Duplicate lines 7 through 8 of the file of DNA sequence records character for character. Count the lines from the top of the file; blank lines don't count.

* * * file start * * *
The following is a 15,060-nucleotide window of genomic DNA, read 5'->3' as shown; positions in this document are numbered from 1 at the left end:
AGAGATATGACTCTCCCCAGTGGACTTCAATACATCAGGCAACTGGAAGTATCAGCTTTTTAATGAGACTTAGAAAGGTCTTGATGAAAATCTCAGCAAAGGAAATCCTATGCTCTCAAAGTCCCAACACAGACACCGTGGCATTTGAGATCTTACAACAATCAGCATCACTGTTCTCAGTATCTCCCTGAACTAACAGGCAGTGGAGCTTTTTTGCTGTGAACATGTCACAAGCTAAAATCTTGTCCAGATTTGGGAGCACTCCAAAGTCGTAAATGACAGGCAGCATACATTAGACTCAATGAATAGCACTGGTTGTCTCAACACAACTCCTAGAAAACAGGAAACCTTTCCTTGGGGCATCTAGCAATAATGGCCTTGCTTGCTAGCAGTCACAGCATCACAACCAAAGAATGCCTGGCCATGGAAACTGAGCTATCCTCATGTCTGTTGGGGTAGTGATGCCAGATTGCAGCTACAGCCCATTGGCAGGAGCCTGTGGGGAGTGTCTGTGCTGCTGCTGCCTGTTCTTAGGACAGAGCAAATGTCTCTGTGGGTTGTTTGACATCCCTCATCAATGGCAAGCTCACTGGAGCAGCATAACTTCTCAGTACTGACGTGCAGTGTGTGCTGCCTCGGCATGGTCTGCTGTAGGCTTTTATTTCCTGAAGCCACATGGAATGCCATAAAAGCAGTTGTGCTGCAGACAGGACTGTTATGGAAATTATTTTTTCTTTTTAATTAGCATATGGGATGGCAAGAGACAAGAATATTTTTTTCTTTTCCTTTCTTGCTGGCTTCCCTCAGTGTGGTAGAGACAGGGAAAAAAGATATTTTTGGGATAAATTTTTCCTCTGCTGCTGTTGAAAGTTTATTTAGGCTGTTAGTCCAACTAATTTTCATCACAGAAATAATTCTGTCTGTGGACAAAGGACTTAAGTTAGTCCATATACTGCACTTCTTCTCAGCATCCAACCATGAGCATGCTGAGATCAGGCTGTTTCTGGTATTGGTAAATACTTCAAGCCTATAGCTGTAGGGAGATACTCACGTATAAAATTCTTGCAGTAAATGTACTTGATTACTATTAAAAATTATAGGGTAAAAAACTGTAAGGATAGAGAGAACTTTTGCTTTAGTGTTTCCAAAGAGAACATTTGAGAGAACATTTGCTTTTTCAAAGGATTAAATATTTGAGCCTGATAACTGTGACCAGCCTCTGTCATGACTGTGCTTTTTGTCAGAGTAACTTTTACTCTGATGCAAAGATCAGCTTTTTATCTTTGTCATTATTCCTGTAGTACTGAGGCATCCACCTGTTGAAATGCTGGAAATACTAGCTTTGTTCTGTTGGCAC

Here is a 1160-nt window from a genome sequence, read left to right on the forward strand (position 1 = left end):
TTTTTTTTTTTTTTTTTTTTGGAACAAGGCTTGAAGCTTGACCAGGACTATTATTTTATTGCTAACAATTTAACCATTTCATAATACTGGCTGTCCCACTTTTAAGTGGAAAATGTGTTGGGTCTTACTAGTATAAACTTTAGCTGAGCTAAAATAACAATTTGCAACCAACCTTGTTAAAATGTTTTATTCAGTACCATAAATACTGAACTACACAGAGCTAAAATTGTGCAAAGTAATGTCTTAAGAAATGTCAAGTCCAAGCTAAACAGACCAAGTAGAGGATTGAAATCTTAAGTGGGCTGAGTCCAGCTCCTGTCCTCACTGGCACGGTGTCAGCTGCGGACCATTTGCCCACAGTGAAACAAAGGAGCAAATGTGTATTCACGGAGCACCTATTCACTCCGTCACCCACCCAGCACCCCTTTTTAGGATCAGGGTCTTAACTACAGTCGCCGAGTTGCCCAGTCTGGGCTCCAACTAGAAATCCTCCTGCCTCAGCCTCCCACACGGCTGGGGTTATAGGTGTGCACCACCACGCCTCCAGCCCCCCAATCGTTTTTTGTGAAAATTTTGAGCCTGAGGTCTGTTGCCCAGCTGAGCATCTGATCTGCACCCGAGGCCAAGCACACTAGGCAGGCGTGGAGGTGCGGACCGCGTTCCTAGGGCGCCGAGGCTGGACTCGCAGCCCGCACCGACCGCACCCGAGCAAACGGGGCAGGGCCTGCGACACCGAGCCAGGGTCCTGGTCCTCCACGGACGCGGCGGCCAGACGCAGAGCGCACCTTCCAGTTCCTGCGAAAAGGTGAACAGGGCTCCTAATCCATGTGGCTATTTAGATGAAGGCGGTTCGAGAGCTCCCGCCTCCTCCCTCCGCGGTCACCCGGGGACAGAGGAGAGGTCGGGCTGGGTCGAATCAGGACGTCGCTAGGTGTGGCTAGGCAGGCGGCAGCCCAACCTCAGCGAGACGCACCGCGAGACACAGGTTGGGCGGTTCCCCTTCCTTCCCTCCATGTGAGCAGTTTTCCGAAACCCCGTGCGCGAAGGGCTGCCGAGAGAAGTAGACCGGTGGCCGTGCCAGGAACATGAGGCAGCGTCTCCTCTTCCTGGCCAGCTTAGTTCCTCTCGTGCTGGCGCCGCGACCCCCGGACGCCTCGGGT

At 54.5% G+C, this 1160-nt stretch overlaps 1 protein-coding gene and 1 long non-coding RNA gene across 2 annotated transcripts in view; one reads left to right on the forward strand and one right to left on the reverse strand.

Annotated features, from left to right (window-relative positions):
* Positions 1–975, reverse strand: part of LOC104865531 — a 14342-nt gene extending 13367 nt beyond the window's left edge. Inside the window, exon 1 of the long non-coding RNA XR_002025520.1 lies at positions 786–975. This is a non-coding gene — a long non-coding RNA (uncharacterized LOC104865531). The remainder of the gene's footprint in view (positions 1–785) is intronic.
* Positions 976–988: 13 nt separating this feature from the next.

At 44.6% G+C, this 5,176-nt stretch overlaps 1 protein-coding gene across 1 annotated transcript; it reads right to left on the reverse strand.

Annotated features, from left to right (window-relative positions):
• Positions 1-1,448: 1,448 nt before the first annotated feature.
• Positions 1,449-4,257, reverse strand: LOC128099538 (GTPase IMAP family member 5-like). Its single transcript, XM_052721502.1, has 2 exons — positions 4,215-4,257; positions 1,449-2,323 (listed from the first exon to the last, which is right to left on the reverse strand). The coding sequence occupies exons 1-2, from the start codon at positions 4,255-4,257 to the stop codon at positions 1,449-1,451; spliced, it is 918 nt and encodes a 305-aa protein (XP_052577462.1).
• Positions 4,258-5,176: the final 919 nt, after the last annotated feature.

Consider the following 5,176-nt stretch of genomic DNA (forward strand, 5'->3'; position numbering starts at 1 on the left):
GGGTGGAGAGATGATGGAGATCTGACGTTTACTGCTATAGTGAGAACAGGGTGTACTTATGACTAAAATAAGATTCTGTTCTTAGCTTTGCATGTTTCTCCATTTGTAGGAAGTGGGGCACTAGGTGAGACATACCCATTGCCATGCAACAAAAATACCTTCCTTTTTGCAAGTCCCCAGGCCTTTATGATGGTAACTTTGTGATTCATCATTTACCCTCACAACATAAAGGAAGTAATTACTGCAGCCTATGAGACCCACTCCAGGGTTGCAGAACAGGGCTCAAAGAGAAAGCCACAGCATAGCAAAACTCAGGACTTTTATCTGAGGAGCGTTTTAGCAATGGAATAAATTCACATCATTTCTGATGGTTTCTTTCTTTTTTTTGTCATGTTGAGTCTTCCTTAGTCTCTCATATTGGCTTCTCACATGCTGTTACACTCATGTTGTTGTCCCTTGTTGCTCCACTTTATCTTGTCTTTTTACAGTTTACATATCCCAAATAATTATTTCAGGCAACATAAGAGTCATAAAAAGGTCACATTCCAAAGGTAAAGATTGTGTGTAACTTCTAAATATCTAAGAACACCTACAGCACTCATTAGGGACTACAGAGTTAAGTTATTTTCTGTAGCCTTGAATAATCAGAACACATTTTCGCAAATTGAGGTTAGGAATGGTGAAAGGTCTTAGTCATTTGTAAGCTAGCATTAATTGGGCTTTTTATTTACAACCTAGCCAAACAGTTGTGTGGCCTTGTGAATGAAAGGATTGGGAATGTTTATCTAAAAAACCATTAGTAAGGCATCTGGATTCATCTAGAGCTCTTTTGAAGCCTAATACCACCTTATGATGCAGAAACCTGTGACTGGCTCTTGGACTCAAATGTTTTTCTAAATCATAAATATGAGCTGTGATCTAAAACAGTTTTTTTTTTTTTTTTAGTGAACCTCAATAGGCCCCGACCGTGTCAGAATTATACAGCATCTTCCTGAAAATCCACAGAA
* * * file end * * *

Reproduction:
* Positions 1–975, reverse strand: part of LOC104865531 — a 14342-nt gene extending 13367 nt beyond the window's left edge. Inside the window, exon 1 of the long non-coding RNA XR_002025520.1 lies at positions 786–975. This is a non-coding gene — a long non-coding RNA (uncharacterized LOC104865531). The remainder of the gene's footprint in view (positions 1–785) is intronic.
* Positions 976–988: 13 nt separating this feature from the next.